FCC Nominee Gigi Sohn speaking at her second confirmation hearing.

c-span.org (Fair Use)

Gigi Sohn’s post-FCC-fiasco job will be directing funding to public broadband

Gigi Sohn is the American Association for Public Broadband's first executive director.


David Covucci


Posted on May 3, 2023   Updated on May 3, 2023, 4:18 pm CDT

The push for public broadband just got a big new name.

Former FCC Commissioner nominee Gigi Sohn, who withdrew from the process earlier this year, was named the first executive director of the American Association for Public Broadband (AAPB). The AAPB is an advocacy group for municipal, government-run broadband networks that can be a competitor to massive telecom monopolies that control most Americans’ connectivity.

Sohn comes at a time when the Federal Communications Committee (FCC) and government agencies are ready to hand out massive funding due to infrastructure and COVID-19 relief bills in a push to upgrade networks and decrease the digital divide.

Studies show that tens of millions of Americans do not have access to high-speed internet, which became a necessity in the wake of the COVID pandemic, when virtual learning, telecommuting, and telemedicine became commonplace.

Although the vast majority of American networks are controlled by private companies, in recent years public networks in places like Tennessee have shown that government-run internet services can a fast, cheap, and reliable alternative.

Sohn comes to the organization, which only formed last year, after a tumultuous confirmation process that saw Republican opposition keep her, a long-time broadband advocate, from joining the FCC.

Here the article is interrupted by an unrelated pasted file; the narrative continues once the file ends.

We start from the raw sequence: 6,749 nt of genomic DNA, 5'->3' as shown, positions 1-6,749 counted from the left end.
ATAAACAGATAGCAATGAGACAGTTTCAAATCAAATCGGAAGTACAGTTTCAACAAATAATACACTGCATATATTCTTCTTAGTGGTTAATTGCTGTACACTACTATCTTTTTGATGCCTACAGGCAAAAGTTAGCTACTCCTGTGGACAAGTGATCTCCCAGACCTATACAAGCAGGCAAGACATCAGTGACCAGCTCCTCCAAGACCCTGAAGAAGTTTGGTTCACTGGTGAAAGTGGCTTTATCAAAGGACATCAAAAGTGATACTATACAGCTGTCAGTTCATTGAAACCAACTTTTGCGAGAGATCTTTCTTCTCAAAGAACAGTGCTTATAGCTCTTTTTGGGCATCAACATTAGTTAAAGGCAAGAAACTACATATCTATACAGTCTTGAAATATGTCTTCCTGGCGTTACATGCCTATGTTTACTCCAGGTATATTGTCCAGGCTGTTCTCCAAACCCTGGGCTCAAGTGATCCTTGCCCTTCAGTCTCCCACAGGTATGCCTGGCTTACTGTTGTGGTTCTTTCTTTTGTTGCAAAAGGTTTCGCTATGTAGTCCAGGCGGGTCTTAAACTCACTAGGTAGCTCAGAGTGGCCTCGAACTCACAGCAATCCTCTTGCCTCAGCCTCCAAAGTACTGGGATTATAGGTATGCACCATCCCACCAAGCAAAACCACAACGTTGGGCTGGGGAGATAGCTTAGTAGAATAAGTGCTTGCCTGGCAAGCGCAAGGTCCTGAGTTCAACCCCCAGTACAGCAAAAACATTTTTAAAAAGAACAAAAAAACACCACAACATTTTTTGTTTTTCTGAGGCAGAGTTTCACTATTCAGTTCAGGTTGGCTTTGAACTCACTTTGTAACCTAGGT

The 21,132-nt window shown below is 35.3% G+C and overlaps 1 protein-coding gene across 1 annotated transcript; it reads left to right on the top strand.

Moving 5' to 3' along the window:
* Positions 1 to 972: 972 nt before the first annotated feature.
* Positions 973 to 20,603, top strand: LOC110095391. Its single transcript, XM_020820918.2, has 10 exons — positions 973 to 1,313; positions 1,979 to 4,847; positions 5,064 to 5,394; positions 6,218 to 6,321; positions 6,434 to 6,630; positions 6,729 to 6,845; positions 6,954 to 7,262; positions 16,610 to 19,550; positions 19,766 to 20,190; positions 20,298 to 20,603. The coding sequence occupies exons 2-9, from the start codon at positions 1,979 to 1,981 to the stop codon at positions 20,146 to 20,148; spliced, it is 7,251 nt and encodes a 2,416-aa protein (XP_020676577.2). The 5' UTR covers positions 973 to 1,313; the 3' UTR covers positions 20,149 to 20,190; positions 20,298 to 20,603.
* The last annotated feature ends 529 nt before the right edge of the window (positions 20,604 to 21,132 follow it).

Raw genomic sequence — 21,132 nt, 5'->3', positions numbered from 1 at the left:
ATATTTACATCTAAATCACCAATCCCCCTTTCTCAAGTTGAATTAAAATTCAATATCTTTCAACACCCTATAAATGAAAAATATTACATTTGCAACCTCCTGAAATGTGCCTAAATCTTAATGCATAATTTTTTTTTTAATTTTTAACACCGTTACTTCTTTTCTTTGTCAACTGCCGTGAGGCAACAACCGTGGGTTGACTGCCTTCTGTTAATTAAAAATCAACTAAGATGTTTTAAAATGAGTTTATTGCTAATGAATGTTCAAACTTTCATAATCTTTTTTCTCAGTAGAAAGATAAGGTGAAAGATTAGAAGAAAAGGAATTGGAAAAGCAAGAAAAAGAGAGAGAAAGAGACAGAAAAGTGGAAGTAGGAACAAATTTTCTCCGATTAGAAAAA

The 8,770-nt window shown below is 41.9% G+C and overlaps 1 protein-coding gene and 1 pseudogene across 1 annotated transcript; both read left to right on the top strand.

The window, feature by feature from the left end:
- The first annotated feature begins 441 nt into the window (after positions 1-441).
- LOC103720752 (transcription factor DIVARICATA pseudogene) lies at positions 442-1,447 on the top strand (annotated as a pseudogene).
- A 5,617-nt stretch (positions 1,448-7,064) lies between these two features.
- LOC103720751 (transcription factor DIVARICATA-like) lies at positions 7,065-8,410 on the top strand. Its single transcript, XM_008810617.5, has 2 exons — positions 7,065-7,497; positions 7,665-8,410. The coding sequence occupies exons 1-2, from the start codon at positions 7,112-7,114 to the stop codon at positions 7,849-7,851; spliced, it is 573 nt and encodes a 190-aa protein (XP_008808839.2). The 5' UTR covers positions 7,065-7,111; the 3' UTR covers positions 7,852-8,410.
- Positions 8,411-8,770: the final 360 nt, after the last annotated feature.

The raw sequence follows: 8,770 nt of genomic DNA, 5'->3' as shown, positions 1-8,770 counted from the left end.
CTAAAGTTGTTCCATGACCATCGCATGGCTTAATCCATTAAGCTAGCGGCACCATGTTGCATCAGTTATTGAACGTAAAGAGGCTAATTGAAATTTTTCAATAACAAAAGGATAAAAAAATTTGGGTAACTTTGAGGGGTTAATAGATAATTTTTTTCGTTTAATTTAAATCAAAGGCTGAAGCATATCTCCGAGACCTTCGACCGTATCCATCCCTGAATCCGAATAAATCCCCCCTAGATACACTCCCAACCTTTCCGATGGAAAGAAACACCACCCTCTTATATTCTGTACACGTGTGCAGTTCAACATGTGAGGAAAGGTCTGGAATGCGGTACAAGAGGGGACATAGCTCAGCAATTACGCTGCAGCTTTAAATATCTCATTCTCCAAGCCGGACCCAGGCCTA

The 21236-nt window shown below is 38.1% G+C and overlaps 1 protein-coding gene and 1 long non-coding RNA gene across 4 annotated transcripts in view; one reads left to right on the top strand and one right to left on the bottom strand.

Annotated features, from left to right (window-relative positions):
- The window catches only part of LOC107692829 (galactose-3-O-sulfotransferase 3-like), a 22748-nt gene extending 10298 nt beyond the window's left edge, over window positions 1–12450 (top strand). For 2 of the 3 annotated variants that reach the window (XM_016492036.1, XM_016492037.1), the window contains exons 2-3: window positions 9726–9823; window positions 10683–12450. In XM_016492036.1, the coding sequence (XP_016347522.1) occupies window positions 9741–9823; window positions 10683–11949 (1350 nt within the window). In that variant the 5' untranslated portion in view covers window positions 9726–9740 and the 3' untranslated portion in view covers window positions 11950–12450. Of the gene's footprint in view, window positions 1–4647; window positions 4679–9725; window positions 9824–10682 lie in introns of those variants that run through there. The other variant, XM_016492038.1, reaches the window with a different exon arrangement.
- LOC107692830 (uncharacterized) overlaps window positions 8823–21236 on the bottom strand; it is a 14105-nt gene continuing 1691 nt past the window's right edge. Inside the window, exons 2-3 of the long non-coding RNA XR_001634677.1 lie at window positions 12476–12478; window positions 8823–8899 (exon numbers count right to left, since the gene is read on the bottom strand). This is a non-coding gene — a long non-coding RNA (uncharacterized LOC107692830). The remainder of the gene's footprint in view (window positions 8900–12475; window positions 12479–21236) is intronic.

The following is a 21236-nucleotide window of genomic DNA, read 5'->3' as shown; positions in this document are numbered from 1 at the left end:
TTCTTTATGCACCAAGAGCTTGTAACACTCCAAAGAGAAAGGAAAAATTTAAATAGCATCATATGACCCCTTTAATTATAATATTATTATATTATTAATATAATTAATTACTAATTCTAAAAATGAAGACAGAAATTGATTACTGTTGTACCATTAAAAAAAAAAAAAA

Sohn faced three confirmation hearings, a delay that led to her renomination, and a massive press push from right-wing media that painted her in a negative light.

At a press conference announcing her appointment, Sohn said that the confirmation process was “like being in a washing machine full of rocks for 16 months” and that as a long-time public advocate, it “was enormously frustrating to be muzzled … to not be able to defend myself.”

Despite the partisan push against the nomination, Sohn said in her new position, she’s both willing and excited to work with both parties to improve public internet services.

“It’s not a partisan issue,” Sohn said. “I was shocked by how many municipal systems there are in [conservative] states.”

Sohn highlighted Republican leaders at the state and local level, including in Louisiana and West Virginia, who she said would love to work with, and noted that community broadband was a winning issue for any candidate to run on.

At the organization, Sohn said her first goal was to increase membership, but that her main focus was to ensure that, as broadband subsidies come down to states, public entities have the same access to money that big telecom giants would.

“There shouldn’t be any barriers for public companies,” Sohn said, compared to private monopolies. “It’s got to be a level playing field.”

The organization, she said, “needs to make public broadband a thing towns and communities want to have.”

This post has been updated.

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*First Published: May 3, 2023, 3:14 pm CDT